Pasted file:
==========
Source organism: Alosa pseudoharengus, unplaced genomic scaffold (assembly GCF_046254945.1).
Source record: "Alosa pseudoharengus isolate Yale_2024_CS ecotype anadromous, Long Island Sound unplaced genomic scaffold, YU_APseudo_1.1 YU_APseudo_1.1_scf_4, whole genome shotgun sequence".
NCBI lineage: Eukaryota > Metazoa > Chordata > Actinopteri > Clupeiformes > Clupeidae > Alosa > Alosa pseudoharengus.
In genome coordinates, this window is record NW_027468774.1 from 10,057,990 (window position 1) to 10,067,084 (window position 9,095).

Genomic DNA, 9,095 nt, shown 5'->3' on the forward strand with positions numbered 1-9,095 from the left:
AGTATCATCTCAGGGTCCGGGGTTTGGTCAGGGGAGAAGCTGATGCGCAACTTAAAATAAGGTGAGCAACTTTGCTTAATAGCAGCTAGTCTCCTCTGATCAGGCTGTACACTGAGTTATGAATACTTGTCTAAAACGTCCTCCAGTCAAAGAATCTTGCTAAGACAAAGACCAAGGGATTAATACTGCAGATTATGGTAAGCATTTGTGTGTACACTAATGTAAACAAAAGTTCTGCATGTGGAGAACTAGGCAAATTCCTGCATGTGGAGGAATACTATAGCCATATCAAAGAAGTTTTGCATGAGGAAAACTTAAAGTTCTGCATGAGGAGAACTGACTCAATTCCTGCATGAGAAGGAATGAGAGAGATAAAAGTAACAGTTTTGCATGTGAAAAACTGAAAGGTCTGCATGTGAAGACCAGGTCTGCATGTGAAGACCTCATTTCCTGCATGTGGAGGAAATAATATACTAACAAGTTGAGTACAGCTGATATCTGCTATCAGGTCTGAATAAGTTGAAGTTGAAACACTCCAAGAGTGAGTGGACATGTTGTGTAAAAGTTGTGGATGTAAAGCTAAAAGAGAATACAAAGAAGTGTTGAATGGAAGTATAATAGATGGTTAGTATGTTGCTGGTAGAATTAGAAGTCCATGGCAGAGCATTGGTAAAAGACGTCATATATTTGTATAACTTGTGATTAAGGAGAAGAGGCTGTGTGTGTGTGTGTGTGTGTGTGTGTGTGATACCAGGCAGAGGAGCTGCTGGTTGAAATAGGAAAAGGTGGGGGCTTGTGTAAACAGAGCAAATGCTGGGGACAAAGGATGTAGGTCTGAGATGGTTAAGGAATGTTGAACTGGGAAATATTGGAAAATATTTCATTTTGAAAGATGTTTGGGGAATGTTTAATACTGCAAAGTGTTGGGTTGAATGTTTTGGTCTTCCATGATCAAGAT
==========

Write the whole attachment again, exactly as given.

Source organism: Alosa pseudoharengus, unplaced genomic scaffold (assembly GCF_046254945.1).
Source record: "Alosa pseudoharengus isolate Yale_2024_CS ecotype anadromous, Long Island Sound unplaced genomic scaffold, YU_APseudo_1.1 YU_APseudo_1.1_scf_4, whole genome shotgun sequence".
NCBI lineage: Eukaryota > Metazoa > Chordata > Actinopteri > Clupeiformes > Clupeidae > Alosa > Alosa pseudoharengus.
In genome coordinates, this window is record NW_027468774.1 from 10,057,990 (window position 1) to 10,067,084 (window position 9,095).

Genomic DNA, 9,095 nt, shown 5'->3' on the forward strand with positions numbered 1-9,095 from the left:
AGTATCATCTCAGGGTCCGGGGTTTGGTCAGGGGAGAAGCTGATGCGCAACTTAAAATAAGGTGAGCAACTTTGCTTAATAGCAGCTAGTCTCCTCTGATCAGGCTGTACACTGAGTTATGAATACTTGTCTAAAACGTCCTCCAGTCAAAGAATCTTGCTAAGACAAAGACCAAGGGATTAATACTGCAGATTATGGTAAGCATTTGTGTGTACACTAATGTAAACAAAAGTTCTGCATGTGGAGAACTAGGCAAATTCCTGCATGTGGAGGAATACTATAGCCATATCAAAGAAGTTTTGCATGAGGAAAACTTAAAGTTCTGCATGAGGAGAACTGACTCAATTCCTGCATGAGAAGGAATGAGAGAGATAAAAGTAACAGTTTTGCATGTGAAAAACTGAAAGGTCTGCATGTGAAGACCAGGTCTGCATGTGAAGACCTCATTTCCTGCATGTGGAGGAAATAATATACTAACAAGTTGAGTACAGCTGATATCTGCTATCAGGTCTGAATAAGTTGAAGTTGAAACACTCCAAGAGTGAGTGGACATGTTGTGTAAAAGTTGTGGATGTAAAGCTAAAAGAGAATACAAAGAAGTGTTGAATGGAAGTATAATAGATGGTTAGTATGTTGCTGGTAGAATTAGAAGTCCATGGCAGAGCATTGGTAAAAGACGTCATATATTTGTATAACTTGTGATTAAGGAGAAGAGGCTGTGTGTGTGTGTGTGTGTGTGTGTGTGTGATACCAGGCAGAGGAGCTGCTGGTTGAAATAGGAAAAGGTGGGGGCTTGTGTAAACAGAGCAAATGCTGGGGACAAAGGATGTAGGTCTGAGATGGTTAAGGAATGTTGAACTGGGAAATATTGGAAAATATTTCATTTTGAAAGATGTTTGGGGAATGTTTAATACTGCAAAGTGTTGGGTTGAATGTTTTGGTCTTCCATGATCAAGAT